3. In the affidavit filed in reply, it has been stated that as the petitioner was appointed as Superintendent, Reformatory School, before the control of that institution was transferred to Punjab Jails Department in September, 1952, she had ceases to have lien on any post in the Jails Department with effect from December 17, 1951. It has been averred that there was no regular Women's Jail in existence in the Punjab during the post-partition period and in fact as a concession to the petitioner and to protect her service interests, the respondent had created supernumerary post of Deputy Superintendent in the scale of Rs.450-550 from August 15, 1947 to December 17, 1951.
4. As regards the position of the respondents on the crucial issue whether the petitioner has been discriminated on the ground of sex alone, it has been averred that the petitioner was appointed as Deputy Superintendent, Camp Jail Delhi as a temporary arrangement to deal with Rashtria Sewak Sangh Juvenile and adolescent prisoners from January 1, 1949 to may 26, 1949.It is reiterated that the record for this period shows that the petitioner's appointment in Men's Jail (Camp Jail Delhi) where adult prisoners were also kept, was not considered conducive to the maintenance of discipline and control over the prisoners. According to the assessment of late Shri. B. C. Katoch, the then Inspector General of Prisoners, Punjab, the appointment of the petitioner as Deputy Superintendent (Camp Jail, Delhi) was considered to be embarrassing. In 1949 during the R. S. S Movement she proved a total failure as a Deputy Superintendent in Men's Jail while dealing with Rashtria Sewak Sangh political prisoners in Camp Jail, Delhi. The substance of the position of the answering respondent is that the petitioner, for obvious reasons, has been adjudged unsuitable in the Men's Jail where hardened and ribald prisoners are to be kept in confinement. In regard to the impugned order, it has been expressly pleaded as follows :--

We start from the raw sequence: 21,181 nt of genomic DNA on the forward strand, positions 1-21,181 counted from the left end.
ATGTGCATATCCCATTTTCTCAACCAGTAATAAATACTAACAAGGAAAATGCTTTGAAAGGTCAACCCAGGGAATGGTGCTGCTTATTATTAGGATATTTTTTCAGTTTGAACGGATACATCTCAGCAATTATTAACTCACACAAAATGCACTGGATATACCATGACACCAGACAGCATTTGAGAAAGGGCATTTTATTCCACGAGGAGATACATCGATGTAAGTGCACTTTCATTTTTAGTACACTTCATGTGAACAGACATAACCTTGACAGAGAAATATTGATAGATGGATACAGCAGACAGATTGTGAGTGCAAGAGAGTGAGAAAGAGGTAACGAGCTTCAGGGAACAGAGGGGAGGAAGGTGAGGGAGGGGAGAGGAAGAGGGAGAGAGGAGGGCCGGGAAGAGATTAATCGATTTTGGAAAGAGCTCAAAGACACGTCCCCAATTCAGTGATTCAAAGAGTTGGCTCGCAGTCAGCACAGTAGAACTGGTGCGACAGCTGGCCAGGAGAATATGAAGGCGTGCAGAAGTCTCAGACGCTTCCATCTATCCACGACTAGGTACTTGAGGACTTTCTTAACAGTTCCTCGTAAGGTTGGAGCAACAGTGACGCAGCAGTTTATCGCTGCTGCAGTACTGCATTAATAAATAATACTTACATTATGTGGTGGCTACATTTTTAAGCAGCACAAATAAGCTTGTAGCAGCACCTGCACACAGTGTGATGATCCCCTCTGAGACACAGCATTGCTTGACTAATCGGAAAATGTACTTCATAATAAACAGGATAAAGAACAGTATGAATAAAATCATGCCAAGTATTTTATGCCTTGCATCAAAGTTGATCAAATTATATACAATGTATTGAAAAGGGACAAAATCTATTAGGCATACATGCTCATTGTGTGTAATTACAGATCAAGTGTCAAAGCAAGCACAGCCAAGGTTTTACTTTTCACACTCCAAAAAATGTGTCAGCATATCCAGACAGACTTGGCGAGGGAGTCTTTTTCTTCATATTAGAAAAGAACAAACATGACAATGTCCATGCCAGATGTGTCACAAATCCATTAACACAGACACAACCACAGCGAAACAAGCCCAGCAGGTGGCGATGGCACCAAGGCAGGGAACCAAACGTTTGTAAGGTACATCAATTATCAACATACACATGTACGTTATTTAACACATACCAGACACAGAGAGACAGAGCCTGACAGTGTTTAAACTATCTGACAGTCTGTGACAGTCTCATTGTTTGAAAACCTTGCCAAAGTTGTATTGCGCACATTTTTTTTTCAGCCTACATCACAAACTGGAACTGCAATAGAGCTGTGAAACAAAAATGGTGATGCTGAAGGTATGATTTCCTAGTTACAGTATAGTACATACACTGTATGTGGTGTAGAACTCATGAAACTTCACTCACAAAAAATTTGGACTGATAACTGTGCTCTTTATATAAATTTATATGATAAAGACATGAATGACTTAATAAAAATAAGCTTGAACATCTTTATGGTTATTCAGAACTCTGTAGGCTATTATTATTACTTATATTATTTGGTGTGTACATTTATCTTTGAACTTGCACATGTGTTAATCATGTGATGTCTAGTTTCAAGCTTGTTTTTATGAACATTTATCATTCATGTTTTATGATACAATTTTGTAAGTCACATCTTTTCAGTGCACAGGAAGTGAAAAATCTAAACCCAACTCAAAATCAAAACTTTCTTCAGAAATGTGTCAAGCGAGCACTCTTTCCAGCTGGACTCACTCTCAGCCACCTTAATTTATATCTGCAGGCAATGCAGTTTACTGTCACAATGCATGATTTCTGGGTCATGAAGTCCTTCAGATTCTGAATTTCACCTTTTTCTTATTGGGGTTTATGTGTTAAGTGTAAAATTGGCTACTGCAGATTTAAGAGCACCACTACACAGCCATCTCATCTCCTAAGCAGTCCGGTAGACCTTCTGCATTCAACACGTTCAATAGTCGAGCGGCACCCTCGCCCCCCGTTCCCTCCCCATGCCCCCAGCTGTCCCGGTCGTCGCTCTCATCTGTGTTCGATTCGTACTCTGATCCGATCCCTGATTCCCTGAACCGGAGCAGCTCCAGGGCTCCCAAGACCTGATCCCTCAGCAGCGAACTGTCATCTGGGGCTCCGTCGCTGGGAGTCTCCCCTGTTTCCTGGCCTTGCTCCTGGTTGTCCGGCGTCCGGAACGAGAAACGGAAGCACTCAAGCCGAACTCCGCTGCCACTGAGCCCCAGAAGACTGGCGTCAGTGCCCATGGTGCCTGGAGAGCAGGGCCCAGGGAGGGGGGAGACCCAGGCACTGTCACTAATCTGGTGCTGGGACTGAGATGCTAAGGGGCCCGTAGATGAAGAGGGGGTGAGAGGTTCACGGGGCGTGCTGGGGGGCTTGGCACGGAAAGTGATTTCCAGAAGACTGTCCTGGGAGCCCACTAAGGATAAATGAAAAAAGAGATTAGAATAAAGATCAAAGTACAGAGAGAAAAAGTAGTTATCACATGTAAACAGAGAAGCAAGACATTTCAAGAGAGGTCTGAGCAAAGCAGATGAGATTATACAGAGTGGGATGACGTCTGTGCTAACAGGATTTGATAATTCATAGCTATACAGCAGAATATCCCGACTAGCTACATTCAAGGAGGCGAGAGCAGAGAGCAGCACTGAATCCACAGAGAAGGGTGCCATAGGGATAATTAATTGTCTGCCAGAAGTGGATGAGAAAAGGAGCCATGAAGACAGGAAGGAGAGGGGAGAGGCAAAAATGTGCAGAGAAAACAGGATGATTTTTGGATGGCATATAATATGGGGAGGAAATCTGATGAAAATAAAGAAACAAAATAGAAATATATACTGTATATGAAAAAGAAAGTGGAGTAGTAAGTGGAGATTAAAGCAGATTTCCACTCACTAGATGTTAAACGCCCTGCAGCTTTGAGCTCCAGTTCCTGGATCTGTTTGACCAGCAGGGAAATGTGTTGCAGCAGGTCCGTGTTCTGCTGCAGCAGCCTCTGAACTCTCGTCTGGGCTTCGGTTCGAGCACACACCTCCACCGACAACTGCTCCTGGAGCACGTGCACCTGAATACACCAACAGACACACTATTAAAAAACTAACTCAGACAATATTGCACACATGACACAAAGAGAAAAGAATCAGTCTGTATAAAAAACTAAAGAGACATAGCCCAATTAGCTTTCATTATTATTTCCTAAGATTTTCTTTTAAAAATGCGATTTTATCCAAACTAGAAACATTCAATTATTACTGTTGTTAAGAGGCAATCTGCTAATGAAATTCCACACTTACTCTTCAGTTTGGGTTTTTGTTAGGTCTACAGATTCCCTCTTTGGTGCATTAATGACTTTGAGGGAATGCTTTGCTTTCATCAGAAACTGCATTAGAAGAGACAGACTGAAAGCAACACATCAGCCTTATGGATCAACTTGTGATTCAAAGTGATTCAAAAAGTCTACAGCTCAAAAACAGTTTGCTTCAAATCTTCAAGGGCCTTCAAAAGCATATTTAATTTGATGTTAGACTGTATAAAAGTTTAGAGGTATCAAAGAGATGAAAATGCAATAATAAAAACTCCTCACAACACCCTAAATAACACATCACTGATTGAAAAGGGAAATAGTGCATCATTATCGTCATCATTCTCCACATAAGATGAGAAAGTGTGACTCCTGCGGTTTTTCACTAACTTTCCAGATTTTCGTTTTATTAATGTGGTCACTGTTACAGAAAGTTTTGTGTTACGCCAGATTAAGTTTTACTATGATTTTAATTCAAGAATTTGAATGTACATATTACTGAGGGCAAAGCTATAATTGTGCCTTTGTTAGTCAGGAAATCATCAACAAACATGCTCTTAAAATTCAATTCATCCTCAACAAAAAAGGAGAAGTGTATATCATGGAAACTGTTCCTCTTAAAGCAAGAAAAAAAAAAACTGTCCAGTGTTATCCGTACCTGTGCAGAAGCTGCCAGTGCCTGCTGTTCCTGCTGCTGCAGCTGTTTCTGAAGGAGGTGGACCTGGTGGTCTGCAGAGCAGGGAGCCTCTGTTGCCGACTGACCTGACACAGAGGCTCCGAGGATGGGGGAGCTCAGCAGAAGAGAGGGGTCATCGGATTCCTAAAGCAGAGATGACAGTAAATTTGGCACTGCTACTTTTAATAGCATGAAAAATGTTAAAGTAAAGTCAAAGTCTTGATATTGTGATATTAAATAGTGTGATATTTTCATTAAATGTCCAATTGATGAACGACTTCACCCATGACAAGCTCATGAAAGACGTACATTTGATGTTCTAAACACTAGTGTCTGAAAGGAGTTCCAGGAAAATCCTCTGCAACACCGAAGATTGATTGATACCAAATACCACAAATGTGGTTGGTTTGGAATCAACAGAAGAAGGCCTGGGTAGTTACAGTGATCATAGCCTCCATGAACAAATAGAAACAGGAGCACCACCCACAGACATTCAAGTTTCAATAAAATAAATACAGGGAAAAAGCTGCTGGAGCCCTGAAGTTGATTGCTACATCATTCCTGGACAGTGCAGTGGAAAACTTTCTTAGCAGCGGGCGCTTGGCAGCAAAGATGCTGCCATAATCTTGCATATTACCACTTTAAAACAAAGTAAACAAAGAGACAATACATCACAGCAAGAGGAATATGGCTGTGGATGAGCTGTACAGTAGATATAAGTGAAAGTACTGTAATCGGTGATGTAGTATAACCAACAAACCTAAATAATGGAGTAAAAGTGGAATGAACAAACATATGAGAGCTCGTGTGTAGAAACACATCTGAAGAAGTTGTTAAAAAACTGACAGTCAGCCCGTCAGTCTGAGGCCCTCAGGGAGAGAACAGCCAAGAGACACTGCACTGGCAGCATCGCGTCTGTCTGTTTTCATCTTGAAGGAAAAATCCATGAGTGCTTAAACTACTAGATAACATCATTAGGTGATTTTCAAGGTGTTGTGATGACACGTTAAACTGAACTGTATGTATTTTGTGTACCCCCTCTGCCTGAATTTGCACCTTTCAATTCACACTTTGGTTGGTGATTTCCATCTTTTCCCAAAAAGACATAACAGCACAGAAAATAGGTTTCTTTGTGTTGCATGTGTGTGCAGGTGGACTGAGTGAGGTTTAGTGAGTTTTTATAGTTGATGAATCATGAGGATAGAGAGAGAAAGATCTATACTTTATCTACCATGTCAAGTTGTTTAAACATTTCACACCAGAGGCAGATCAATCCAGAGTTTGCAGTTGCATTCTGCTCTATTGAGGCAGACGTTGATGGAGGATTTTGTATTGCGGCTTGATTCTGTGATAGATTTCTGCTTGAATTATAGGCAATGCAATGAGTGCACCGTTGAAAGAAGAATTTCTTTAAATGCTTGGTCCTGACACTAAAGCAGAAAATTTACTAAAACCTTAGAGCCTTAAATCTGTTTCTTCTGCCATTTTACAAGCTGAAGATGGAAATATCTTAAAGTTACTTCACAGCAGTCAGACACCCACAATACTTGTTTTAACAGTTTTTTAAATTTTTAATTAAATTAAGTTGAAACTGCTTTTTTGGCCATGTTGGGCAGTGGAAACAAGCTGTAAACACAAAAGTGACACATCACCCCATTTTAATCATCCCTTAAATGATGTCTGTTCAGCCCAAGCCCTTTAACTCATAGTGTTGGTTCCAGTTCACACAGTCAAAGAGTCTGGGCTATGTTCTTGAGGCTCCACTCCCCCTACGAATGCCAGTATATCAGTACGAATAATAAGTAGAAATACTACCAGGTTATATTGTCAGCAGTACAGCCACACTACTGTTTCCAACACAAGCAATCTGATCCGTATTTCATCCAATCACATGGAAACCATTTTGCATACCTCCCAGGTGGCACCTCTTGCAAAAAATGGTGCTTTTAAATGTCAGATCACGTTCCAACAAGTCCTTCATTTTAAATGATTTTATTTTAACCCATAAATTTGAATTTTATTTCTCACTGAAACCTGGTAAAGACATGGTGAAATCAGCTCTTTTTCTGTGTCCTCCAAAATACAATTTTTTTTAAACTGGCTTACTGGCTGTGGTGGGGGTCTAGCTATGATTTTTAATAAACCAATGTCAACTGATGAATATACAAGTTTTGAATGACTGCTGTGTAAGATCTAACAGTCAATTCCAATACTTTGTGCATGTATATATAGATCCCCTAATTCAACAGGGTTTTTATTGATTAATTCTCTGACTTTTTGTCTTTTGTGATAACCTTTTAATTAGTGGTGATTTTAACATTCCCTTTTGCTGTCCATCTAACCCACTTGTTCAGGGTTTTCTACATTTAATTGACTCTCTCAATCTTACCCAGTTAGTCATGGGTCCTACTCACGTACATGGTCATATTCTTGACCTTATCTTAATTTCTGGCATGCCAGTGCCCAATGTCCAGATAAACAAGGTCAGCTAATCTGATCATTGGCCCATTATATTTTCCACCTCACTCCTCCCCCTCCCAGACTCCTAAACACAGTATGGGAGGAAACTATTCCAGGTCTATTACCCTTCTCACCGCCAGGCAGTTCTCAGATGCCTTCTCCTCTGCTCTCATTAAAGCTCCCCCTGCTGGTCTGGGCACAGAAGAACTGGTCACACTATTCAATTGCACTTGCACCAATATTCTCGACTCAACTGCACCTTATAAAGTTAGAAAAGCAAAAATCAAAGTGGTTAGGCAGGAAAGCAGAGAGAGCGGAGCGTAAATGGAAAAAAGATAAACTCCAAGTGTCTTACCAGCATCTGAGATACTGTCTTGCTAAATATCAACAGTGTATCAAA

'The order of the Governor of Punjab dated April 12, 1949 is not violative of Art. 16 of the Constitution. Obviously these order take into consideration the suitability of persons for discharge of certain duties as distinct from sex. It may be submitted that in passing the said orders the Government were actuated by considerations other than that of sex. Accordingly, the order is valid even after the commencement of the Constitution.'